Kotex Goes to War

Some old women’s magazines from the 1940s turned up when we emptied my grandparents’ house. You would expect the articles and advertisements to address their ideal audience of conscientious housewives, transitioning from the wood stove of her mother’s generation to the modern 1950s kitchen fantasy, with a little wartime effort thrown in.

This advertisement for Kotex  in the Woman’s Home Companion from May 1942 (15 cents) admonishes the reader not to mope about during her period because it’s her duty to cheer up the troops and keep active during war time.  I love that there’s a whole wartime story line in order to persuade the reader that Kotex will spur the reader onto patriotic action during those trying days of the month.

I’d particularly like to know why the soldier and sailor are wearing frilly aprons while the gal inspects the batter their making – the storyline doesn’t cover that detail! Does this serve as a primary source document regarding little known uniform components? Don’t miss the “Intimate Hints for Girls!” at the end of the advertisement.

Kotex Advertisement, Woman’s Home Companion, May 1942.

 

About Becky Fifield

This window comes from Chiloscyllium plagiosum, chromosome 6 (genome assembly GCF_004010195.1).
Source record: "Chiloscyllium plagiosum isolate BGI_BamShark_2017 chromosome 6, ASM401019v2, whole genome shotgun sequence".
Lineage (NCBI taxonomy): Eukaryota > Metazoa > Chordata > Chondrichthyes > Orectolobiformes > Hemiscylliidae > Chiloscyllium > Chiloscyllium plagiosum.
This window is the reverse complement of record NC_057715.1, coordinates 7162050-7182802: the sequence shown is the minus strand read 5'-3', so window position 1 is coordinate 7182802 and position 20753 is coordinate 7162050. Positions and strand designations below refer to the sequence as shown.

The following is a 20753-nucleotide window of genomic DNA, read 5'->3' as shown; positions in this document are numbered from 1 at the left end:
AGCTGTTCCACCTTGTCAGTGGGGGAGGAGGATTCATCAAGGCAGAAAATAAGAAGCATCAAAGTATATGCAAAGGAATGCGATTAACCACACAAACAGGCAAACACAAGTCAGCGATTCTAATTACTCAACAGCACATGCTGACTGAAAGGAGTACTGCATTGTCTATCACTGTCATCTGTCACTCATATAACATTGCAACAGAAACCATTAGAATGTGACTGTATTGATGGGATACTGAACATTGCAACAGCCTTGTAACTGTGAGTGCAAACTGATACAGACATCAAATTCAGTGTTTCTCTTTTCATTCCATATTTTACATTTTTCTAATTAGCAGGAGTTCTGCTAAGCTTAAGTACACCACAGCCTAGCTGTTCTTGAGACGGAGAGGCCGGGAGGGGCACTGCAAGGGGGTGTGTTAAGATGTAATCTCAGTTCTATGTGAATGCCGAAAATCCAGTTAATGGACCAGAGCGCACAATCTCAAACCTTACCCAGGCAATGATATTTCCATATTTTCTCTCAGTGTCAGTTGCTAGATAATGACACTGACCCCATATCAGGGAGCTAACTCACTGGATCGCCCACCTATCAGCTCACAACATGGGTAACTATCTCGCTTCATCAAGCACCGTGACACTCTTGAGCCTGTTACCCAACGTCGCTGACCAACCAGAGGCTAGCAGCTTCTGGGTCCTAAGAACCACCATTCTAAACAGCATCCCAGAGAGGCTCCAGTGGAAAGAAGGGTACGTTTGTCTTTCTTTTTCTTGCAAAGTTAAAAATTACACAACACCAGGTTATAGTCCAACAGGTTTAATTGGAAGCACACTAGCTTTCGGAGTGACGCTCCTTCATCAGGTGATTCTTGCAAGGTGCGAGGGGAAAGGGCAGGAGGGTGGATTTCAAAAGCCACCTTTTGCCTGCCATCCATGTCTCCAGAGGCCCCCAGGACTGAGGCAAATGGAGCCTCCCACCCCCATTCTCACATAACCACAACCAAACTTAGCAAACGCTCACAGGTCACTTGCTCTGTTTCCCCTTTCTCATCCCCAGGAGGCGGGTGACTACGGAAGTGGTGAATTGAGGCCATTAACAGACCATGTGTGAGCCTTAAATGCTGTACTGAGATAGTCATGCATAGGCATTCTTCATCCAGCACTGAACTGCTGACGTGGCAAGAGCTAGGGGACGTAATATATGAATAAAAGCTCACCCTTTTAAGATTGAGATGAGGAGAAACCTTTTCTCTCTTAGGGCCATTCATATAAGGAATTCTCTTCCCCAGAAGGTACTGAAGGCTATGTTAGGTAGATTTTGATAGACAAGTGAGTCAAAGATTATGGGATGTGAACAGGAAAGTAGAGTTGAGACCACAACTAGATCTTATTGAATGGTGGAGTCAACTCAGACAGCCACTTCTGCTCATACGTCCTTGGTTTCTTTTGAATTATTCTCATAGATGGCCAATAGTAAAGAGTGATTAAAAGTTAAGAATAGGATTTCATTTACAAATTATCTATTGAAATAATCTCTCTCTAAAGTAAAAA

Becky Fifield is a cultural heritage professional with 25 years experience in institutions large and small. She is currently Head of Collection Management for the Special Collections of the New York Public Library. An advocate for preventive conservation, Ms. Fifield is a Professional Associate of the American Institute for Conservation, Chair of the AIC Collection Care Network, and former Chair of Alliance for Response NYC. She is also a scholar of 18th century female unfree labor and dress. There's a bit of pun in the title The Still Room, delineating a quiet space brimming with the ingredients of memory, where consideration, analysis, and wordcraft can take place. Ms. Fifield’s interests include museum practice, dress history, historic preservation, transit, social and women’s history, food, current events, geneaology, roadtrips, and considerations on general sense of place. Becky and her husband, Dr. V, live in the Hudson Valley.